and his assistants --he had an army of trained assistants -- kidnapped all the
world's criminals and brought them to the island. And Doc Savage operated
on their brains. He removed the part that holds wicked thoughts. And
when they recovered they were all decent citizens. They couldn't commit
crimes because that part of their brain was out.Now it strikes me that surgery
of this nature might really be the answer to --"
A bell, the signal that the jury was returning, interrupted
This reference is probably the cultural high point for Lester Dent's creation and it shows that even a pulp magazine icon may have important ramifications above and beyond the world of mere entertainment.
Tom Tryon was a handsome leading man in the 1950s and 1960s who was born in 1926 and died in 1991. He appeared in such films as The Millionaire, I Married a Monster from Outer Space, Moon Pilot, The Longest Day, Dr. Kildare , and The Cardinal. He also had a number of TV roles including that of Texas John Slaughter for The Wonderful World of Disney.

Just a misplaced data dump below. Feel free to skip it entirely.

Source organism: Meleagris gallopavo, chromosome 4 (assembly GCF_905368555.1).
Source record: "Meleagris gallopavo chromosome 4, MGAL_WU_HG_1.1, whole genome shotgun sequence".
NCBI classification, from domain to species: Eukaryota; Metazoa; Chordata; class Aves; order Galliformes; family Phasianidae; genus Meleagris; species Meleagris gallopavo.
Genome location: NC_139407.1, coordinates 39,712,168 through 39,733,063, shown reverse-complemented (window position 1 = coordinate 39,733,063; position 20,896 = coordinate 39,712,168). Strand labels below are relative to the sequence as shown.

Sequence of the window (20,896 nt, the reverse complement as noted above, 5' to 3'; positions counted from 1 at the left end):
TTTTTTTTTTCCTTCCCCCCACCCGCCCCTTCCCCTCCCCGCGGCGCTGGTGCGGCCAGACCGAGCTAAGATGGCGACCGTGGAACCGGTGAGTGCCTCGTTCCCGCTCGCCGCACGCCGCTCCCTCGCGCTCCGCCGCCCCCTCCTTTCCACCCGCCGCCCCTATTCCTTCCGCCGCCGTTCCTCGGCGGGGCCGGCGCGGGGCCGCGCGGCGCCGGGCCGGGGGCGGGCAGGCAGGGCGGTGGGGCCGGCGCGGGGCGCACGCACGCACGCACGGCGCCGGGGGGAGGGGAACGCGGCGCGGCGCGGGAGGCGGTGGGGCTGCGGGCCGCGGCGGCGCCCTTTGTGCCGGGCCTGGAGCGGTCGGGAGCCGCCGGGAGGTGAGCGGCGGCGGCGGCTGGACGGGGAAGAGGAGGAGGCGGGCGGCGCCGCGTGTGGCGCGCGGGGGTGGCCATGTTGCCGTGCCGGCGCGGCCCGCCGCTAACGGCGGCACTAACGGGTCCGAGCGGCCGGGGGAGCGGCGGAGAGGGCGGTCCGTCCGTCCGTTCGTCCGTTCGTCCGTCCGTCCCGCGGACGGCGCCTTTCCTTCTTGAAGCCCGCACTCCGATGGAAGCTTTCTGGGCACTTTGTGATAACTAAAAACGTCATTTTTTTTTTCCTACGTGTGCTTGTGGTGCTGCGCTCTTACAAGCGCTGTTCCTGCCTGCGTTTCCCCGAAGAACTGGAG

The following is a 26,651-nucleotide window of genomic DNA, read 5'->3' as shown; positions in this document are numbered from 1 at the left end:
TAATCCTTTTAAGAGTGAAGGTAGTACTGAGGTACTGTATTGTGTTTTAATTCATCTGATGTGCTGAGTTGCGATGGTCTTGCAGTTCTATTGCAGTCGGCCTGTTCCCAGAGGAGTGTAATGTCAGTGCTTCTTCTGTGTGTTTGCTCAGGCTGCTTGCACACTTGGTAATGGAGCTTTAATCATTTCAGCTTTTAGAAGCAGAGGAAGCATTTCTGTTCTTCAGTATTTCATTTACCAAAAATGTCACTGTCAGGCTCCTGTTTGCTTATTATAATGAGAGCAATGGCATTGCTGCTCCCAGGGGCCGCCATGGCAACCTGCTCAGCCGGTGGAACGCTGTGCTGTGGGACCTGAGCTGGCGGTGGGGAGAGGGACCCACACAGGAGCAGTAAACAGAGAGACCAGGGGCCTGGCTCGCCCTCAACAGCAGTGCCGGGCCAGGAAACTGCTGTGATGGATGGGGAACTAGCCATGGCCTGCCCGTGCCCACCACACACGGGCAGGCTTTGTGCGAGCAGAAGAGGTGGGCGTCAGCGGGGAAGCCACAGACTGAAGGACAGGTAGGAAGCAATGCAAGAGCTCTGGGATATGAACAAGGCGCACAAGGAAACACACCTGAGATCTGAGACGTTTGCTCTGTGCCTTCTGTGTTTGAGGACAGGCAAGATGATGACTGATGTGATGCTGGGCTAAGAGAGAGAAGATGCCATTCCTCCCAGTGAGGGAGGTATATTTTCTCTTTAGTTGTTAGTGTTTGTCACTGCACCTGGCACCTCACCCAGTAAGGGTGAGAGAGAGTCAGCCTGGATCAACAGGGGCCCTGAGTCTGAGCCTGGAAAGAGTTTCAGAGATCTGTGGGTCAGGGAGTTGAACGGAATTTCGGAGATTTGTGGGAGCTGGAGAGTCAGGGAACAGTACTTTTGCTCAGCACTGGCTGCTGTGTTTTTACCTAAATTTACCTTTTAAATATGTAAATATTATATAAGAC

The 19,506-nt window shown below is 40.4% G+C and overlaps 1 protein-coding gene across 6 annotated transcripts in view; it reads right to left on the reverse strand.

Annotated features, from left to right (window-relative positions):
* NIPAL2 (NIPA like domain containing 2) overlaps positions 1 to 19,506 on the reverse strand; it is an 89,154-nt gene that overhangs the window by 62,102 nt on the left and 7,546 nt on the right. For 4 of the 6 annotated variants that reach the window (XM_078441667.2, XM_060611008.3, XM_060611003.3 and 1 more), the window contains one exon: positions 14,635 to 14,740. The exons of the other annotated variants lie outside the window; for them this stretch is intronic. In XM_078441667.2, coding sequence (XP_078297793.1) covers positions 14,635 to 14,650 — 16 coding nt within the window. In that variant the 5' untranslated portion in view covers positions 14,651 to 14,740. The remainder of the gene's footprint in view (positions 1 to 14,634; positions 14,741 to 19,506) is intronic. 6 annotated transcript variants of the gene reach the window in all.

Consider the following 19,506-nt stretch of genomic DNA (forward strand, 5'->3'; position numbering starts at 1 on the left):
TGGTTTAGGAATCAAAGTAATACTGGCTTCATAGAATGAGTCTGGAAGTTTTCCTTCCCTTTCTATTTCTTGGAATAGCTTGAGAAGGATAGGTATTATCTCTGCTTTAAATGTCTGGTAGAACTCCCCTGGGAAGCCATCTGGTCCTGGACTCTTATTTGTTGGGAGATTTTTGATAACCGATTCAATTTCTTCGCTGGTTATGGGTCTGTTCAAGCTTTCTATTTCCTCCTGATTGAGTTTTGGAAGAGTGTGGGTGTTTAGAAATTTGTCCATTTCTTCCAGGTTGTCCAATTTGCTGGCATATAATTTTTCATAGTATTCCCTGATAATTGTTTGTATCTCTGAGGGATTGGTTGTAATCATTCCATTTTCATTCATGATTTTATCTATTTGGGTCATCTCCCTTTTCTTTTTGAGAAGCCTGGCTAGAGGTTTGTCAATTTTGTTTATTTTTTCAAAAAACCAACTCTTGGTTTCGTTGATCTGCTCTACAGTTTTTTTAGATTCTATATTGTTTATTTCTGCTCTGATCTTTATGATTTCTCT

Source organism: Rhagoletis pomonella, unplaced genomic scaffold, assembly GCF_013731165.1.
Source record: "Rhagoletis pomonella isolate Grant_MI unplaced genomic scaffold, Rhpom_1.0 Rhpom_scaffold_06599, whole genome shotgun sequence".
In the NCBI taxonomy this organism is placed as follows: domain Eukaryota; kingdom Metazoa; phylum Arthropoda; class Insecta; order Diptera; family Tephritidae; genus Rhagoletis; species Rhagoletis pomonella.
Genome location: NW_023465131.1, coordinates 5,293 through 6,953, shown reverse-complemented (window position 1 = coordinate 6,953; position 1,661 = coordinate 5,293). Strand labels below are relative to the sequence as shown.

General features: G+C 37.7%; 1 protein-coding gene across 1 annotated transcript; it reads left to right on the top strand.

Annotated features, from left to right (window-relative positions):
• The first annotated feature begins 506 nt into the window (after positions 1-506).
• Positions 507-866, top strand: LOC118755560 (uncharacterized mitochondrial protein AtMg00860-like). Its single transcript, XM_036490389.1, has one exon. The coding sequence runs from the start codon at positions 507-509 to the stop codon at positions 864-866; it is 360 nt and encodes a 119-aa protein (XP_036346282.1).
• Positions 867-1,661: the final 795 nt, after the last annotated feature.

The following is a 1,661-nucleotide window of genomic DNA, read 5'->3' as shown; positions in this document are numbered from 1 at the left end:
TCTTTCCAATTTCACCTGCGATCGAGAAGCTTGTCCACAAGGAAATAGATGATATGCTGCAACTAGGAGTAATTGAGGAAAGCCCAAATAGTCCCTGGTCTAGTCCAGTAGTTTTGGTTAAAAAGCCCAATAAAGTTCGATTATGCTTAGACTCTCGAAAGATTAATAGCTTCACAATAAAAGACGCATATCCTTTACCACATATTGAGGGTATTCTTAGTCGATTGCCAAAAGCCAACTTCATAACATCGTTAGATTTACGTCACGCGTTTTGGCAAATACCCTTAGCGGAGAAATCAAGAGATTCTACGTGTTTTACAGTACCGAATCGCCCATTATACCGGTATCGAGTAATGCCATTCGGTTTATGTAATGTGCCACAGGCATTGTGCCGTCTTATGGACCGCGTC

Today he is best remembered for his novels, most notably The Other (1971) and Harvest Home (1973). It is in the novel The Other that he has a Doc Savage reference in Chapter 1:
Frowning slightly, Niles carefully removed from a pocket a chameleon on a fine silver chain. He dropped it inside his shirt with the tobacco tin, then scrambled across to an upended crate partially hidden by the baskets. A divider in it held a pile of dog-eared magazines. He dug one out, then returned to the pool of light, holding it up to the flame. On the cover a man was struggling against a pack of vicious wolves, their fangs dripping gore onto the snow as they attacked a dogteam hopelessly entangled in the harness of a sled.
"'Doc Savage and the Winter Kingdom of the Akaluks,'" Niles read aloud. He peered expectantly beyond the candlelight into the dark. "Holland?"
"I've got this idea, see? For snow."
"Snow." Holland sniggered; was always sniggering.